There were some surprises in USDA’s first survey-based estimate of crop production for corn and soybeans last Friday. Whether or not they hold true could change price fundamentals significantly.

According to Al Kluis of Northland Commodities, “The number that really jumps out at me is the projected corn yield of 152 bushels per acre. That would be the largest August projection for a crop yield that we’ve seen and certainly shows that we’re going to have adequate stocks of corn this year and at least next year.”

Kluis noted that USDA has underestimated average corn yield in the August report four of the last five years. “The amount that they’ve underestimated the last two years averaged 800 million bushels. So I think we’re definitely looking at an 11 billion-bushel crop (this year) and if we have a good August and September, indications are that would even become larger.”

Equally surprising for Kluis was the low projection for average soybean yield of 39.8 bushels per acre. “Certainly the Delta crop has been damaged beyond repair and the crops in Nebraska, Kansas, North and South Dakota have been hurt. The soybean number came in 100 million bushels less than what was expected because they also increased abandoned acres.”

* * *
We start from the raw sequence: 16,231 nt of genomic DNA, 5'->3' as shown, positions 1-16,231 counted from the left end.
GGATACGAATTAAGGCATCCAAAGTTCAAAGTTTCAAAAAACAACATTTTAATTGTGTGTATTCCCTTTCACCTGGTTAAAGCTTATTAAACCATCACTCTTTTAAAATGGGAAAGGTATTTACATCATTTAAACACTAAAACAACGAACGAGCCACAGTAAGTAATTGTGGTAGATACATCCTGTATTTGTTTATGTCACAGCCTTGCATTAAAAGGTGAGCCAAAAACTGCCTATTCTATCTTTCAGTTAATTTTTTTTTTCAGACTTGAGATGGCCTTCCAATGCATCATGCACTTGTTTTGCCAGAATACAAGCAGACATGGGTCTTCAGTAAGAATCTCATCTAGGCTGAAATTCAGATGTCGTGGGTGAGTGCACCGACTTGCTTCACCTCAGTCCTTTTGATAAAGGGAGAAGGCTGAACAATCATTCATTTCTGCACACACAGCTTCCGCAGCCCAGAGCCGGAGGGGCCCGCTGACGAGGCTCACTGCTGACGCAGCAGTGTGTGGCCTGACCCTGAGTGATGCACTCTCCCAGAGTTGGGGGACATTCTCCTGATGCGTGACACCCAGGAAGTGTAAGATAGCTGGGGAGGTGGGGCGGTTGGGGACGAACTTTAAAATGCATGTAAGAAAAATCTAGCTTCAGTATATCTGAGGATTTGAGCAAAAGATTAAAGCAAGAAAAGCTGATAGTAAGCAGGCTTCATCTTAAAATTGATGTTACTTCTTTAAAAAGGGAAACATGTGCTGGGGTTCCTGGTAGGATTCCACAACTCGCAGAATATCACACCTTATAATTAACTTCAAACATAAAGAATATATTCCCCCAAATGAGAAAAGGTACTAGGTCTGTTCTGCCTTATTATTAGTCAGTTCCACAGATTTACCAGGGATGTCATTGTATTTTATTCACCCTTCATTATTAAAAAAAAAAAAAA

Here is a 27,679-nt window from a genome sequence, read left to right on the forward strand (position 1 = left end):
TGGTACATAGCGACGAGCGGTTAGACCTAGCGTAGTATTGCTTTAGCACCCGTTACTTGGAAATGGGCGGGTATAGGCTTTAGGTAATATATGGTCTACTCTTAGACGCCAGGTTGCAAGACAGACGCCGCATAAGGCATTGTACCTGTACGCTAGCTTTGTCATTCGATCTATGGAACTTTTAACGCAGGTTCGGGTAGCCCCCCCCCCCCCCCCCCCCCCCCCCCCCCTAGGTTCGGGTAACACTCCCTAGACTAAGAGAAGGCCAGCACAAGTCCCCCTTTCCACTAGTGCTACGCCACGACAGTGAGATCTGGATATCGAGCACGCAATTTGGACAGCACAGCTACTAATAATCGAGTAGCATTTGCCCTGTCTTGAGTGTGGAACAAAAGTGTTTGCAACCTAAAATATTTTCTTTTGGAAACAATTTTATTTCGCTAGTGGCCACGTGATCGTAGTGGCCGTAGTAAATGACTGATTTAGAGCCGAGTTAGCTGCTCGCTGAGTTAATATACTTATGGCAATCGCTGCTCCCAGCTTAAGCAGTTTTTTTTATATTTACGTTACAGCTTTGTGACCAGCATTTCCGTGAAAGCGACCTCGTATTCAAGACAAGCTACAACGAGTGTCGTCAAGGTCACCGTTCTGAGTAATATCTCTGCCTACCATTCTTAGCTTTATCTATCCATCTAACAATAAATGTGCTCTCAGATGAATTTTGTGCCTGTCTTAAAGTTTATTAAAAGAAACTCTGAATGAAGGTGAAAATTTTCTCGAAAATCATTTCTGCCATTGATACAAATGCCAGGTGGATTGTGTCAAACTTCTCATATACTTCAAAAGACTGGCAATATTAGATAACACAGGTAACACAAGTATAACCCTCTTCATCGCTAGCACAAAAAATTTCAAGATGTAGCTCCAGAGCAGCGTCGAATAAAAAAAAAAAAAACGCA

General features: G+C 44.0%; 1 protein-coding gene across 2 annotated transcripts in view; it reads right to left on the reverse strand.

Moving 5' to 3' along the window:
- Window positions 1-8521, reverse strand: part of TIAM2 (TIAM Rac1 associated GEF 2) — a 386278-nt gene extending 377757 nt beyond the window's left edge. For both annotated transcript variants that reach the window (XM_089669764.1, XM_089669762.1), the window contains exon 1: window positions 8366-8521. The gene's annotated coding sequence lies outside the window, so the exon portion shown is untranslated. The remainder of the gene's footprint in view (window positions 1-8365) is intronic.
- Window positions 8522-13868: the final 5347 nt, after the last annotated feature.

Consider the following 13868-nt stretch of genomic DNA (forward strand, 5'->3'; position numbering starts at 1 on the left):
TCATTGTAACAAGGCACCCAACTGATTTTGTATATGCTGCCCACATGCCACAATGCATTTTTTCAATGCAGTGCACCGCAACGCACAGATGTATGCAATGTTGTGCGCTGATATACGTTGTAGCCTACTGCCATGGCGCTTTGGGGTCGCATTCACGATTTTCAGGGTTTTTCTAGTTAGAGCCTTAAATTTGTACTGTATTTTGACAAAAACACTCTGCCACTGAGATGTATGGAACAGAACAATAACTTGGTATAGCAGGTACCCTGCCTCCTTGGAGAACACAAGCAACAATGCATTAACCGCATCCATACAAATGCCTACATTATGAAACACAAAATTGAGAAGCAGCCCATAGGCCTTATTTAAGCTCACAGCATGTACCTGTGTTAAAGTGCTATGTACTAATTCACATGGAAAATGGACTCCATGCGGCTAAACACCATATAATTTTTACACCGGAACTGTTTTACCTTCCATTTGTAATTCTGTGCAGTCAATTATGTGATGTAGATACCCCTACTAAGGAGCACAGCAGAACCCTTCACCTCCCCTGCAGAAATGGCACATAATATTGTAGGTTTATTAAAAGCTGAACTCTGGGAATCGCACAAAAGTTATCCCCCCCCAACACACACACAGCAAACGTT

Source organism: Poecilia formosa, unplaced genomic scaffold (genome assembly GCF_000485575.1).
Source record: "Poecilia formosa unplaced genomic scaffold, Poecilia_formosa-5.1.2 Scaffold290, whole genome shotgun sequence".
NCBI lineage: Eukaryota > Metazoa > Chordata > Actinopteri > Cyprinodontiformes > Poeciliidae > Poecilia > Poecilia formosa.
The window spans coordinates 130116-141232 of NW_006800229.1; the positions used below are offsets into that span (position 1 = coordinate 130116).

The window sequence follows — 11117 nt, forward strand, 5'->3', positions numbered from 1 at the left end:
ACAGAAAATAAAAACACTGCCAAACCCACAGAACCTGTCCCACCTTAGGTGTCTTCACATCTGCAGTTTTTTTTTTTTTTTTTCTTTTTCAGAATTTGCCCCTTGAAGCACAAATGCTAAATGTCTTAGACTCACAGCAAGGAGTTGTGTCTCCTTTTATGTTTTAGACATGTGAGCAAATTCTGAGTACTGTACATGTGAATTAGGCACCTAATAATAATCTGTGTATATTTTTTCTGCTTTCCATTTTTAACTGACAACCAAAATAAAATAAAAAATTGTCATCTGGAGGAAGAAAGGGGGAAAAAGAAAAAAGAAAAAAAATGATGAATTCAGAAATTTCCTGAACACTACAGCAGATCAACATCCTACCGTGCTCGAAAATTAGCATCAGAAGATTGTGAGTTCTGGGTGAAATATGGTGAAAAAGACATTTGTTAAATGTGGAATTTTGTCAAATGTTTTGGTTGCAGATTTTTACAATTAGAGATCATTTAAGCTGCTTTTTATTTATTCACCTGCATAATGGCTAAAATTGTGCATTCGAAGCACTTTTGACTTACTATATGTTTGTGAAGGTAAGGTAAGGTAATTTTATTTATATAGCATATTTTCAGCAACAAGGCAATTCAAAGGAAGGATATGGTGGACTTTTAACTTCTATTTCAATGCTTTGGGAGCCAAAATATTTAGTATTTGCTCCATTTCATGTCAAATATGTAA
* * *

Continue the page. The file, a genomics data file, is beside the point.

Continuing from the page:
In addition, projected soybean use is up significantly, which would lead to ending stocks falling from 570 million bushels to 450 million bushels. “If this proves to be correct, then this will be quite a change fundamentally. But I’m skeptical of this 39.8-bushel yield projection.”

The U.S. spring wheat crop came in close to earlier estimates at 422 million bushels, “which is considered negative for price,” Kluis said. “A lot of the trade estimates were less than 400 million bushels.”

All wheat production, at 1.8 billion bushels, is down slightly from the July forecast and down 14 percent from 2005. Based on Aug. 1 conditions, the U.S. yield is forecast at 38.3 bushels per acre, unchanged from last month but 3.7 bushels below last year.

Winter wheat production is forecast at 1.28 billion bushels, up slightly from last month but 14 percent below 2005. The U.S. yield is forecast at 41.2 bushels per acre, up 0.1 bushel from July 1.

“Projected global ending stocks of wheat are down 5 million metric tons,” Kluis said. “Exports the past week were disappointing. But with the drop in price and the drop in the dollar, we are at a level where we are going to see some end user buying. We should be trading demand and extended weather forecast.”

e-mail: erobinson@farmpress.com